The environment and climate change, together with poverty and the related malnutrition, are without a doubt the most urgent and substantial challenges that our 21st Century civilization must face. Yet we have failed so far in crystallizing a consensus and a co-ordinated approach to these issues. Until we do so, and when that happens it will probably not be at the instigation of our political ‘leaders’ but citizens’ groups, the solutions range from the farcical to the purely opportunistic.
The Weekend FT us.ft.com offers a healthy dose of common sense on the concept of food miles. Noble in thought, and founded undoubtedly on sound principles, but beyond the principle, the brilliantly crafted words of the Editor of the FT apply:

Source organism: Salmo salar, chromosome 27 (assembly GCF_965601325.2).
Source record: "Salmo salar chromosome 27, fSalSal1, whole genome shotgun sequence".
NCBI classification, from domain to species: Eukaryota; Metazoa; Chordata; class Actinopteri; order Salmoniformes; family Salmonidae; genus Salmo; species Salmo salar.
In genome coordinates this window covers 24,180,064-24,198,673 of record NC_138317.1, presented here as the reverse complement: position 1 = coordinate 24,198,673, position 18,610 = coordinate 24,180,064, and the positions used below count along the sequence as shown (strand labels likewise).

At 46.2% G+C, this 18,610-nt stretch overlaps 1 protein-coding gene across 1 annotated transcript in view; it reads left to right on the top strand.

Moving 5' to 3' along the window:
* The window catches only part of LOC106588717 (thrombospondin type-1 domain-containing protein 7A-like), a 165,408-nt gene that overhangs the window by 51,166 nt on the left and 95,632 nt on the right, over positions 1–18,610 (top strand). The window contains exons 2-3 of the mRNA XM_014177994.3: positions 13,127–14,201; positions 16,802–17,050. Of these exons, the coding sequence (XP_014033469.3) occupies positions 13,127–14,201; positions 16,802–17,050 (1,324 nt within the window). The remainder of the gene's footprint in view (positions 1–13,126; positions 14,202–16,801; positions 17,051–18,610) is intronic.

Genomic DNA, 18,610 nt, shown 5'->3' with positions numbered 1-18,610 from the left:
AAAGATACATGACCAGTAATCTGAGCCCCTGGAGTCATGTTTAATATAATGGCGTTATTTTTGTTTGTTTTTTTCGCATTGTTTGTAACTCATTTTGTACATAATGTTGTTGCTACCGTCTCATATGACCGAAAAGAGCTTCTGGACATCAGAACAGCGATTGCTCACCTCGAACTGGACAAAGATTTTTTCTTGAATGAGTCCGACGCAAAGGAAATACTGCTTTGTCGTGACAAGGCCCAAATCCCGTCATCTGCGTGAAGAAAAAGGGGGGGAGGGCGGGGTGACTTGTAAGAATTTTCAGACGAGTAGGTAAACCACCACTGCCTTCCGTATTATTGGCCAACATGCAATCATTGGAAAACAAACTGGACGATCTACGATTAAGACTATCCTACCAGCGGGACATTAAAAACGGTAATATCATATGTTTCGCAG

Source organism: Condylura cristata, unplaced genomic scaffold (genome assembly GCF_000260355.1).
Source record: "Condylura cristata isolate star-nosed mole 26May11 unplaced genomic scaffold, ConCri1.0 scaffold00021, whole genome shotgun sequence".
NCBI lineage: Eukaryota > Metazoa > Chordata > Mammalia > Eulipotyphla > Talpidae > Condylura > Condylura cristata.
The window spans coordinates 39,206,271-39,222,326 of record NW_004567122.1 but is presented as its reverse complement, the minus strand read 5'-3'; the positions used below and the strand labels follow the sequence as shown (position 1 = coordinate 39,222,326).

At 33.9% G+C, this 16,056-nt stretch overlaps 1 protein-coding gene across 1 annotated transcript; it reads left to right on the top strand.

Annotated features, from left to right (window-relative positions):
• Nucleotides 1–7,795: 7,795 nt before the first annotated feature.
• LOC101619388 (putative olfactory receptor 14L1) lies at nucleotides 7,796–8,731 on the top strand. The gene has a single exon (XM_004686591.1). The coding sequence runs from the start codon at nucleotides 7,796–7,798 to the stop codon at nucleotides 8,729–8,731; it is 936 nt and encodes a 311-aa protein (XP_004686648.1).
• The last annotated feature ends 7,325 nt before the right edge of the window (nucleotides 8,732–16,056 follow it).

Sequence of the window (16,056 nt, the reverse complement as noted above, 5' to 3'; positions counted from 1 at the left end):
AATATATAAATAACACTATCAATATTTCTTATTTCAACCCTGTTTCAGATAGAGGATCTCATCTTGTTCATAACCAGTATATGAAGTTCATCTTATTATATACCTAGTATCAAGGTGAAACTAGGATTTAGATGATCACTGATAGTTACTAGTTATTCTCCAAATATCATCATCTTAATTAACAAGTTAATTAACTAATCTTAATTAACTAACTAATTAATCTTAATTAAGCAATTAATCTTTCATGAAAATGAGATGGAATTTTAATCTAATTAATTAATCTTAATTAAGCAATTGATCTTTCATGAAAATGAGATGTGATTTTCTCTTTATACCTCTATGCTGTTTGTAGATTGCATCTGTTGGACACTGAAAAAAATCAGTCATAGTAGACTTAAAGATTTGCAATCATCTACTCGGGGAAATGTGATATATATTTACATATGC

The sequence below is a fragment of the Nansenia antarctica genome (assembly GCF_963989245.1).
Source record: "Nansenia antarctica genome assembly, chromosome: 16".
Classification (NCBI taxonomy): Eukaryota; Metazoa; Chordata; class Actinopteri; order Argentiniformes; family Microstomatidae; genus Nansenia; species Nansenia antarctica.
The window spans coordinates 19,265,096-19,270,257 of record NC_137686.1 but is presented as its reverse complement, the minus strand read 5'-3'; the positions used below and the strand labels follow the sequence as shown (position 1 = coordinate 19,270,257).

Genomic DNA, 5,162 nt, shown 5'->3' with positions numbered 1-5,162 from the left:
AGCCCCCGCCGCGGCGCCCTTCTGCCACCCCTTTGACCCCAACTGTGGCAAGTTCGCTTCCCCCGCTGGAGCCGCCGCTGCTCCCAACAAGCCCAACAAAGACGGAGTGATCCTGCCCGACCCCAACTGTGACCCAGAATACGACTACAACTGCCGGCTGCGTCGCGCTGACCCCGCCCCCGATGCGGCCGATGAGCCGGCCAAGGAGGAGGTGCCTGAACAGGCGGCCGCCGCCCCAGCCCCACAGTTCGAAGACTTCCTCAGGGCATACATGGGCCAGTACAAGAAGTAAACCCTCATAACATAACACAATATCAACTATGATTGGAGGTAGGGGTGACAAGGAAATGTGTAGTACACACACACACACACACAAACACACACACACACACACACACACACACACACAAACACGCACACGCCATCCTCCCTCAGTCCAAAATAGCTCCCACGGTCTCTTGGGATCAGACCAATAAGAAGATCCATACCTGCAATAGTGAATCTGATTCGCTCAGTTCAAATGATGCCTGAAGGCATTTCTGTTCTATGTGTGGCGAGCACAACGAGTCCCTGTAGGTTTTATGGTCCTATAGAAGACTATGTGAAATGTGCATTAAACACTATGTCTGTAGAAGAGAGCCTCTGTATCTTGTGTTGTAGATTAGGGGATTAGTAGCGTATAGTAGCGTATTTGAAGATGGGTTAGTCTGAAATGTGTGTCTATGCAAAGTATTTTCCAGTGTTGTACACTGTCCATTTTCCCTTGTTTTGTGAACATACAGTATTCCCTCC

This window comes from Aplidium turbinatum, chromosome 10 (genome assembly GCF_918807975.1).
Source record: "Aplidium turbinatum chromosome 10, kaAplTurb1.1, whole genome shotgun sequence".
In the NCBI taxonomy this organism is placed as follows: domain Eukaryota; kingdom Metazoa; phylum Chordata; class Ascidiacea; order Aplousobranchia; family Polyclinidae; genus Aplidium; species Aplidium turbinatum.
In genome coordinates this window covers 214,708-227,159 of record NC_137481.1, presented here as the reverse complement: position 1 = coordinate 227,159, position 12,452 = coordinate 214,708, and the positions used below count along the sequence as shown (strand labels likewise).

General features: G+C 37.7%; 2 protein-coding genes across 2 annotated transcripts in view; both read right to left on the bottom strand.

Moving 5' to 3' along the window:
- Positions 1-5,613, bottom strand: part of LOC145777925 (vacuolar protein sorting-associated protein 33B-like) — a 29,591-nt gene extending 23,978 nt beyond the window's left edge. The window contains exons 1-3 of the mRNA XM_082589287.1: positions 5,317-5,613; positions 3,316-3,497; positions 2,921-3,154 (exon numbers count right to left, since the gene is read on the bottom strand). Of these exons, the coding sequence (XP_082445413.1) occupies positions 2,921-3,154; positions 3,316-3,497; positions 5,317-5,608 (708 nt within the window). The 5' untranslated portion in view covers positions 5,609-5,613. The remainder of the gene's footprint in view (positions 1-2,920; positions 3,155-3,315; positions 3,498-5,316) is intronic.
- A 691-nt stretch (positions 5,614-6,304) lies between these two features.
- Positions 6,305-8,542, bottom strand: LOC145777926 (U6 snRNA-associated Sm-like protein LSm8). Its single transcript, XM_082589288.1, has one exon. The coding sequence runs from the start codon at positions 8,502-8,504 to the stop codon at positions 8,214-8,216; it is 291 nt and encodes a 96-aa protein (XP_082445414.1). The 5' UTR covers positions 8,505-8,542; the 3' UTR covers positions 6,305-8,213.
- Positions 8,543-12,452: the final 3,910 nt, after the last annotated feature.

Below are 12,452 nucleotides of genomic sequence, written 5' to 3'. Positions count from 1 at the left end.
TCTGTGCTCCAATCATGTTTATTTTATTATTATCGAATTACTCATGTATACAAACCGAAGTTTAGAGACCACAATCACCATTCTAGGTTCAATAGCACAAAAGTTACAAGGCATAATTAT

This is not to dismiss the threat of climate change, but to recognise the facts: air-freighted food is a surprisingly modest contributor to the problem. Kenyan beans are not flown first class; they are packed in far more tightly than the food that travels from supermarket to kitchen in the capacious boot of a family car.
And that leads to the point of this post. Farmers’ Markets and the like are great. Supporting local farmers in England, the US and elsewhere is logical, natural and essential. However, no-one should play on the guilt of well meaning consumers to distort concepts like carbon footprint in this way. As the FT concludes,
A far better policy on climate change is a tax or trading scheme that sets a credible international price for carbon. That would discourage other polluters long before air-freight farming, and thank goodness: the livelihoods of many poor farmers depend on the trade.